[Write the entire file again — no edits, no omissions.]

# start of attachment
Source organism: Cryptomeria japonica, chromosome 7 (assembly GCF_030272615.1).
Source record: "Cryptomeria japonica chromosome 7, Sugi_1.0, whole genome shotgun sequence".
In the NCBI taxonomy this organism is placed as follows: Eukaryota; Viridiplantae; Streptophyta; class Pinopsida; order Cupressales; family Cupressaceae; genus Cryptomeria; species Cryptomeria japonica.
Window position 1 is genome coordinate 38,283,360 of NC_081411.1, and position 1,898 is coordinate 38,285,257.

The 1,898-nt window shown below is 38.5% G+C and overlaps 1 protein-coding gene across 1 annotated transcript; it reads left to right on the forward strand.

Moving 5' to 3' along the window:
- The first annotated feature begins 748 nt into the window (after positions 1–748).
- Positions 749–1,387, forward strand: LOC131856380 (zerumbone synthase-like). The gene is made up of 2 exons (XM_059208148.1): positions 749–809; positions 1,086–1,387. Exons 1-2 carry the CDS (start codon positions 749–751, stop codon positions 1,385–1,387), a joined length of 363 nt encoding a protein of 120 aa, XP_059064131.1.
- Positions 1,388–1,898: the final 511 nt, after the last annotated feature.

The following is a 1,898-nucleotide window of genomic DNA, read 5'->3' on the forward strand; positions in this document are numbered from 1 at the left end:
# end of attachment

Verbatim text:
Source organism: Cryptomeria japonica, chromosome 7 (assembly GCF_030272615.1).
Source record: "Cryptomeria japonica chromosome 7, Sugi_1.0, whole genome shotgun sequence".
In the NCBI taxonomy this organism is placed as follows: Eukaryota; Viridiplantae; Streptophyta; class Pinopsida; order Cupressales; family Cupressaceae; genus Cryptomeria; species Cryptomeria japonica.
Window position 1 is genome coordinate 38,283,360 of NC_081411.1, and position 1,898 is coordinate 38,285,257.

The 1,898-nt window shown below is 38.5% G+C and overlaps 1 protein-coding gene across 1 annotated transcript; it reads left to right on the forward strand.

Moving 5' to 3' along the window:
- The first annotated feature begins 748 nt into the window (after positions 1–748).
- Positions 749–1,387, forward strand: LOC131856380 (zerumbone synthase-like). The gene is made up of 2 exons (XM_059208148.1): positions 749–809; positions 1,086–1,387. Exons 1-2 carry the CDS (start codon positions 749–751, stop codon positions 1,385–1,387), a joined length of 363 nt encoding a protein of 120 aa, XP_059064131.1.
- Positions 1,388–1,898: the final 511 nt, after the last annotated feature.

The following is a 1,898-nucleotide window of genomic DNA, read 5'->3' on the forward strand; positions in this document are numbered from 1 at the left end: